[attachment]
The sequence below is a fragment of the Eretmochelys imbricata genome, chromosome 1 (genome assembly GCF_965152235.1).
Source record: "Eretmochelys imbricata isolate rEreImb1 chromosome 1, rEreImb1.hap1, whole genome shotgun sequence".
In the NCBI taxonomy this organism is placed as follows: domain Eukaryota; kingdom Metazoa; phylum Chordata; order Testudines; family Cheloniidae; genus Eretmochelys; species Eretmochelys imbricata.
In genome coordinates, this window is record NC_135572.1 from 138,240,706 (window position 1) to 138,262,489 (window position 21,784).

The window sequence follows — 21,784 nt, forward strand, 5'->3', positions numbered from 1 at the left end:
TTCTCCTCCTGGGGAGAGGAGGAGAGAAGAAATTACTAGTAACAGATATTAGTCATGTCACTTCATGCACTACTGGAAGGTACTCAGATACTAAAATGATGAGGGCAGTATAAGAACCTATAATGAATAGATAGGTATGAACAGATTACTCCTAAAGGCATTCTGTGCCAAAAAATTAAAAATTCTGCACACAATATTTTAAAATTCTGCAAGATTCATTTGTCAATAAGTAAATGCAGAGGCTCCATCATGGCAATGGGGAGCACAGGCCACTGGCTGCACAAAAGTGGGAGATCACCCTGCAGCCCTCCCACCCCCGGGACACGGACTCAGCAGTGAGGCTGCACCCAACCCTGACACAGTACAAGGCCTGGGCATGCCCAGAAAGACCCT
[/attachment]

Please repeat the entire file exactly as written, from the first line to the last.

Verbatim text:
The sequence below is a fragment of the Eretmochelys imbricata genome, chromosome 1 (genome assembly GCF_965152235.1).
Source record: "Eretmochelys imbricata isolate rEreImb1 chromosome 1, rEreImb1.hap1, whole genome shotgun sequence".
In the NCBI taxonomy this organism is placed as follows: domain Eukaryota; kingdom Metazoa; phylum Chordata; order Testudines; family Cheloniidae; genus Eretmochelys; species Eretmochelys imbricata.
In genome coordinates, this window is record NC_135572.1 from 138,240,706 (window position 1) to 138,262,489 (window position 21,784).

The window sequence follows — 21,784 nt, forward strand, 5'->3', positions numbered from 1 at the left end:
TTCTCCTCCTGGGGAGAGGAGGAGAGAAGAAATTACTAGTAACAGATATTAGTCATGTCACTTCATGCACTACTGGAAGGTACTCAGATACTAAAATGATGAGGGCAGTATAAGAACCTATAATGAATAGATAGGTATGAACAGATTACTCCTAAAGGCATTCTGTGCCAAAAAATTAAAAATTCTGCACACAATATTTTAAAATTCTGCAAGATTCATTTGTCAATAAGTAAATGCAGAGGCTCCATCATGGCAATGGGGAGCACAGGCCACTGGCTGCACAAAAGTGGGAGATCACCCTGCAGCCCTCCCACCCCCGGGACACGGACTCAGCAGTGAGGCTGCACCCAACCCTGACACAGTACAAGGCCTGGGCATGCCCAGAAAGACCCT